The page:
Plan a social activity.Social activities can be a good idea to relieve some of the melancholy feeling and to distract you and your wife from your loss. Remember that this may not be helpful for everyone. If your wife is more introverted and tends to find socializing taxing or draining, then going out with people may not make her feel better.
- Avoid activities where there might be young children, especially if you don’t have any children.
- Go to the movies with friends.
- Attend a festival, music event, or an art show.
Surround yourselves with friends and family.By surrounding your wife with loved ones, she’ll feel cared for in this time of emotional turmoil. This might just be the support she needs to work through the grieving process.
- If you are a man, don't be surprised if she wants to spend time with a girlfriend or her mother or sister instead. She may want support from other women right now.
- With your wife’s consent, invite people over to your home for coffee, wine, or conversation.
- See if your wife wants to invite her or your parents.
- Don’t invite friends or family over as a surprise – your wife may need alone time at first.
- Again, remember that this may not be healing or appropriate for everyone. Think about who your wife is an individual and whether she seems to be invigorated by spending time with others or if she finds this draining.
Encourage her to do relaxation exercises.There are a variety of activities your wife may want to do in order to help her relax and move through the grieving process. Suggest:
Suggest that she writes her feelings in a journal.Writing in a journal may provide a great way for your wife to express her feelings in a private and controlled way. This is important, as she'll need to express her feelings before she can move through the grieving process.
- See if she can spend a few minutes each day writing her feelings.
- Encourage her to express her deepest emotions and true feelings in the journal.
- Let her know that you'll never want to see her journal — you simply want her to use it for her own good.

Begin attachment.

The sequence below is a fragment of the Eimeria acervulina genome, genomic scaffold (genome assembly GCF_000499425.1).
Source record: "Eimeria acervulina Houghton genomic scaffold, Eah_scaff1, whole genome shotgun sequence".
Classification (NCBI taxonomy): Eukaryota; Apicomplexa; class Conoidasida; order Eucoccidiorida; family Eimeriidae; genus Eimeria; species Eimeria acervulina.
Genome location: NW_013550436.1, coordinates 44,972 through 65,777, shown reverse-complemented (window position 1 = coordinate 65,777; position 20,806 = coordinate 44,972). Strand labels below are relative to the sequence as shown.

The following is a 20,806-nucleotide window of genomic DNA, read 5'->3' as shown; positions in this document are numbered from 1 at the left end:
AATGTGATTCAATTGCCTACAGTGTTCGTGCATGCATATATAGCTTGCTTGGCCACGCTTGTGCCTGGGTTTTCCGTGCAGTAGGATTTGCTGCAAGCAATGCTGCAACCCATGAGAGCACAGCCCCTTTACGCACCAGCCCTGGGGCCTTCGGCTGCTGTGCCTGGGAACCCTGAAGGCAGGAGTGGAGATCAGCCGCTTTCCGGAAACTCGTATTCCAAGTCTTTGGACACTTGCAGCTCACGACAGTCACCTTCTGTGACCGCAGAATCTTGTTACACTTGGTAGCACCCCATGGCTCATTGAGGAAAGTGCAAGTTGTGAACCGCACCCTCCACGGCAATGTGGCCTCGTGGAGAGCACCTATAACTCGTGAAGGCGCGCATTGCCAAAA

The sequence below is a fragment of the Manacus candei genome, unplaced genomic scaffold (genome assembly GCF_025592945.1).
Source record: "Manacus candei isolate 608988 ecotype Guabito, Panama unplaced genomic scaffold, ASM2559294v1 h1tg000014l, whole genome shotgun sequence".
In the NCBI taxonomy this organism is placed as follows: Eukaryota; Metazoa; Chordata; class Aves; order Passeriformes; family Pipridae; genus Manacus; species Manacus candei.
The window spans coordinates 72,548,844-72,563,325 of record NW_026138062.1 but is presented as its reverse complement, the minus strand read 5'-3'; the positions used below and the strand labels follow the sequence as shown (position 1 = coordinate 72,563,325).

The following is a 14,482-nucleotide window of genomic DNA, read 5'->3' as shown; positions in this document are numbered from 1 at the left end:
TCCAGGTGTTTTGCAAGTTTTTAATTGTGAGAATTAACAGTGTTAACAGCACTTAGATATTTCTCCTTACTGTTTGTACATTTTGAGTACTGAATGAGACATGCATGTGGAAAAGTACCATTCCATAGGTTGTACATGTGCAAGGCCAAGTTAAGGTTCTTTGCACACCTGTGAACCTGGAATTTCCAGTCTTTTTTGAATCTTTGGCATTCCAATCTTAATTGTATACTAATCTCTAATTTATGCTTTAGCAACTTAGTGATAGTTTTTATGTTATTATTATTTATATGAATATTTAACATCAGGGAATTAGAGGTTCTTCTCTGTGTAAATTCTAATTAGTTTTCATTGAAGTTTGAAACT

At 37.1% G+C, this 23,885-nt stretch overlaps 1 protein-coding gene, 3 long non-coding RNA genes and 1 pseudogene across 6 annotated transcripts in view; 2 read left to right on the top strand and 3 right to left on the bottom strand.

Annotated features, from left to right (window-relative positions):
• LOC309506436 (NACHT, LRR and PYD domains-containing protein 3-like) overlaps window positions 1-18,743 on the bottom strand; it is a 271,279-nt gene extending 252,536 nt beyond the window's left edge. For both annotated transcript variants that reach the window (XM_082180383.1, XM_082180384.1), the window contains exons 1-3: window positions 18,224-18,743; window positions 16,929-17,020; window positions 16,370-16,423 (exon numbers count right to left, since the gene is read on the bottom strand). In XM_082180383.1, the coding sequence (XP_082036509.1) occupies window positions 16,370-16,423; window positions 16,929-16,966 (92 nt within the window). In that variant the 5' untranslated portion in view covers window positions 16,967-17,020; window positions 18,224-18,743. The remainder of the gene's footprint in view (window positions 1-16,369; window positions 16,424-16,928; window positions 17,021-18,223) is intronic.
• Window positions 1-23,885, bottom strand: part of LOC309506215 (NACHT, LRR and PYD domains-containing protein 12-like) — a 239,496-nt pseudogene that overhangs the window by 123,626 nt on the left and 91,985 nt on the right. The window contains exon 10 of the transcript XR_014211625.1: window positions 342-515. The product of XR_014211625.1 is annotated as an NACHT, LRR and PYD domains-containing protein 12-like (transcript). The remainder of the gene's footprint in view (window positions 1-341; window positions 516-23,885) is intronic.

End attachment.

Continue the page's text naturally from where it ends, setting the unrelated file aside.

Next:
Help her find a creative outlet.In addition to journaling, expose her to other creative activities as well,like coloring, crafts, and music. Being creative is a way to work through feelings without words. Great strides in grief work are made through these additional approaches. The creative process heals!
- Try coloring or online coloring apps. There are a lot of adult coloring apps available to download and use on a tablet.
Understanding Your Limitations
Know that you can’t fix this problem.Sometimes you might think that you can fix all the problems of the world. A miscarriage is a problem you can’t fix — all you can do is wait for you and your wife to deal with your loss.
- Realize that you may not be able to cheer your wife up.
- Understand that grieving after a miscarriage takes time. Your wife may take days, weeks, or even months before she seems “normal.”
- Your relationship might suffer, and it may not be your fault.
Cope with your own loss.To properly support your wife, you’ll need to move through the grieving process, too. Thus, you need to make time for yourself to come to terms with this important loss.
- Find some time to quietly think about your loss.
- Talk to someone about it. While you wife may be able to support you, depending on the circumstance you may need to contact someone else so you can appear strong for your wife.
- Talk to your parents, sibling, or best friend about your loss.
- Contact a psychologist or counselor. They may have insight for you, and they may have insight or tactics you can use to better support your wife.
- Crying is okay. This is an event that has hurt you, too.
Understand that you can’t know how she feels.Even though you are suffering a loss, too, there is no way for you to know exactly how your wife feels. This is because you’re both unique individuals who are experiencing the loss differently.
- Embrace the reality that you were not pregnant and did not carry the embryo, fetus, or baby with you. While your loss is true and deep, you are only experiencing a part of it.
- Avoid comments like “I know how you feel.” While this may seem like a natural thing to say, she may see this as insensitive. After all, you’re different people with different roles in the pregnancy.
- Let her know that you may not understand how she feels. It may be helpful to articulate that you don’t know exactly how she feels. Say something like, “I feel this incredible loss, but I can’t even imagine how you feel right now."